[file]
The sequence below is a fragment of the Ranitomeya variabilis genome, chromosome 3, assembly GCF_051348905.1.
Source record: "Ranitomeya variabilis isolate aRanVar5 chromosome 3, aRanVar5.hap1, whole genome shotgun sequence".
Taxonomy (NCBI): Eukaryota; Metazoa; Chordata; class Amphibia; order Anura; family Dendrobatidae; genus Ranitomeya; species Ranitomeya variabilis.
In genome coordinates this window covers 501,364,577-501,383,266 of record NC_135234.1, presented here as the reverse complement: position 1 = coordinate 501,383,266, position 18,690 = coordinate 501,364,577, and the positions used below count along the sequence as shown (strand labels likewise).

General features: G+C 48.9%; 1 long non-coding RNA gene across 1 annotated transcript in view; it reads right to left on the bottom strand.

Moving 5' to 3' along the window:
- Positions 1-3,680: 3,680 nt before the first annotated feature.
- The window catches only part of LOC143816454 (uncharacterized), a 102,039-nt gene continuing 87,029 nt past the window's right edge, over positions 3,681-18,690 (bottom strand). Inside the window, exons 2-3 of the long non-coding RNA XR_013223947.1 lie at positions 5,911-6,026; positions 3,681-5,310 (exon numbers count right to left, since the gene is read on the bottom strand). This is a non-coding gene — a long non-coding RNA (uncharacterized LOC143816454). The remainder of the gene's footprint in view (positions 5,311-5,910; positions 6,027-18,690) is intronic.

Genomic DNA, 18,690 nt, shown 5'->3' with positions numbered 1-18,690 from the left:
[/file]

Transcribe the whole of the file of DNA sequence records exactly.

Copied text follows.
The sequence below is a fragment of the Ranitomeya variabilis genome, chromosome 3, assembly GCF_051348905.1.
Source record: "Ranitomeya variabilis isolate aRanVar5 chromosome 3, aRanVar5.hap1, whole genome shotgun sequence".
Taxonomy (NCBI): Eukaryota; Metazoa; Chordata; class Amphibia; order Anura; family Dendrobatidae; genus Ranitomeya; species Ranitomeya variabilis.
In genome coordinates this window covers 501,364,577-501,383,266 of record NC_135234.1, presented here as the reverse complement: position 1 = coordinate 501,383,266, position 18,690 = coordinate 501,364,577, and the positions used below count along the sequence as shown (strand labels likewise).

General features: G+C 48.9%; 1 long non-coding RNA gene across 1 annotated transcript in view; it reads right to left on the bottom strand.

Moving 5' to 3' along the window:
- Positions 1-3,680: 3,680 nt before the first annotated feature.
- The window catches only part of LOC143816454 (uncharacterized), a 102,039-nt gene continuing 87,029 nt past the window's right edge, over positions 3,681-18,690 (bottom strand). Inside the window, exons 2-3 of the long non-coding RNA XR_013223947.1 lie at positions 5,911-6,026; positions 3,681-5,310 (exon numbers count right to left, since the gene is read on the bottom strand). This is a non-coding gene — a long non-coding RNA (uncharacterized LOC143816454). The remainder of the gene's footprint in view (positions 5,311-5,910; positions 6,027-18,690) is intronic.

Genomic DNA, 18,690 nt, shown 5'->3' with positions numbered 1-18,690 from the left: